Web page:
LOGROÑO, Jan. 18 (EUROPA PRESS) –
The Bretón Theater presents this Saturday, January 21, at 8:00 p.m., within the cycle ‘Great Works, Great Authors’, the show ‘Paradise Lost’ directed by Andrés Lima, which pays tribute to the beauty of John’s epic poem Milton from a contemporary perspective and pays tribute to the trade of comedian, often demonized for his capacity for transgression.
The epic poem published by John Milton in 1667 explains the tragedy of the fall of man, but also narrates the fall of Satan. Claimed by the romantics as the true hero, Milton’s Satan symbolizes the rebel rebel against the tyranny of heaven. Because before the fall of man is the story of the fallen angel. The story of a failed rebellion and its consequences, which will condition the fate of men and women. But, are we like this because our destiny was written that way or because our beliefs led us to write it that way?
In addition to a celebration of the beauty of Milton’s language, this Lost Paradise also wants to build a tribute to the trade of the comedian, so often vilified, belittled and demonized for its fascinating capacity for transformation and transgression. Comedians were not allowed to go near the cities, because it was feared that their trade could contaminate people of good faith. The fear of knowledge has very ancient roots. “Can knowing be a sin?” said the serpent to the woman. And it was the woman who chose knowledge over ignorance.
This co-production of the Teatre Romea, Grec 2022, the Barcelona Festival and the National Dramatic Center, which has the support of the Platea State Performing Arts program of the Ministry of Culture and Sports, is directed by Andrés Lima and has been adapted by Helena Tornero . The acting cast is made up of Pere Arquillué, Cristina Plazas, Lucía Juárez, Rubén de Eguia, Elena Tarrats and Laura Font.
The director of this work, Andrés Lima, explains that this show “is the attempt to understand our behavior, to know if Faith is just a preconceived plan to ensure obedience; if spirituality is the intangibility of freedom or the perpetuation of fear”.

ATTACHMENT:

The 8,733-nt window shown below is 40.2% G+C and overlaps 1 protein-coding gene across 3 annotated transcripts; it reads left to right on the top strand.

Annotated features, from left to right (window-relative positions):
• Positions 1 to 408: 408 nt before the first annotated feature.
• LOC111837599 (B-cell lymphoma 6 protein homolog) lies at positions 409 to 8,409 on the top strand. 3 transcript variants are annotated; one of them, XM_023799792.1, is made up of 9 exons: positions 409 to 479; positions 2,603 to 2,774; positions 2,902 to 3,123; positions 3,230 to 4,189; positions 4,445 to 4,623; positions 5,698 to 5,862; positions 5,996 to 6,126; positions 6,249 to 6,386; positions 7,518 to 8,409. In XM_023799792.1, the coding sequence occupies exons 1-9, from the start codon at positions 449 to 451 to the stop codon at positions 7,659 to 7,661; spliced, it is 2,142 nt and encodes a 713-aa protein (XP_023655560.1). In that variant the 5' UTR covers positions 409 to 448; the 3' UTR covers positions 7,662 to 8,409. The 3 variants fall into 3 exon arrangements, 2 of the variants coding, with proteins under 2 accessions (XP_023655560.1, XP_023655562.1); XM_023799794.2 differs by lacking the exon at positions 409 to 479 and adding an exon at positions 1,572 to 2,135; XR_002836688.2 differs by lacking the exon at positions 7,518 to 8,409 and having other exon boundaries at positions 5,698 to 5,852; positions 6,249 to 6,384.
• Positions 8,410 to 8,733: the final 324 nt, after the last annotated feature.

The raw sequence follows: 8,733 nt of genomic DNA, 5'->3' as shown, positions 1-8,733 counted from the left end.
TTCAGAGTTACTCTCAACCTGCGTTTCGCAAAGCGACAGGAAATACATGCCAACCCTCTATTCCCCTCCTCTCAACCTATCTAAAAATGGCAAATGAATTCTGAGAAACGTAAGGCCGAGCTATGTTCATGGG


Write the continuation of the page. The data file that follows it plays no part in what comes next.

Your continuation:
A flap of wings, a flash of lightning, a crash to the ground, Satan writhes in pain. Pain is born. Satan rises. The rebellion is born.
God and Satan, obedience or rebellion. Adam and Eve. These four characters star in this tale full of rage and fury, told by a blind man (Milton) who signifies a considerable amount of our Western culture.
“In the revision of our myths rest the eternal questions, the ones we have to keep asking ourselves: Who are we? How do I want to live? How do I face death? Lost Paradise, or the Bible, are books in which we can believe or books that we can interpret, like the most beautiful poems”, points out Lima.
“Today the theater looks at itself in the mirror of myth, like the ancients. And John Milton, this blind immortal guides us in this darkness. Because darkness is reserved for those of us who do not obey. For those of us who believe that the apple, already Whether it’s the witch from Snow White or the Devil, it’s very good. And the extraordinary original sin. And God knows it,” he concludes.
For her part, Helena Tornero, author of this adaptation based on Milton’s poem, points out that “every rebellion starts from a failure. Re-bellum means to fight again. You have been defeated, you have fallen, but you get up and come back to fight.” fight again. Throughout history, many have tried to make theater disappear. But theater carries within itself, like the fallen angel, the seed of rebellion. It is always there, ready to rise up to fight again. If there is any artistic profession that knows how to fall and rise again, it is the theater. It is that rebellious child that reminds us that we are not perfect. Perhaps now is a good moment to ask yourself some questions about the beliefs that have given us been transmitted. About its consequences in the treatment of women, men, all living beings, the planet. Maybe it’s time to listen to the words of the fallen angel. Before it’s too late to rewrite what I later we call fate.”
In this theatrical adaptation, he adds, “we give the public the opportunity to feel part of each of the different tribes that confront each other in the theatrical space, a metaphor for the universe: angels, demons, actors, actresses, women and men. A trip to the place of the other, the opposite, the different, letting yourself be traversed by Milton’s words and discovering what part there is in each of us as angel, devil, man, woman, comedian or spectator”.
Andrés Lima, actor and theater director, is considered one of the great Spanish stage directors. With the Animalario theater company, with which he has won three Max Awards for best direction, he has contributed in recent years to renewing the concepts of staging in Spanish theater. He has taken numerous courses in Spain and has been awarded a scholarship for the Emerging Writers International Residence at the Royal Court Theater (London).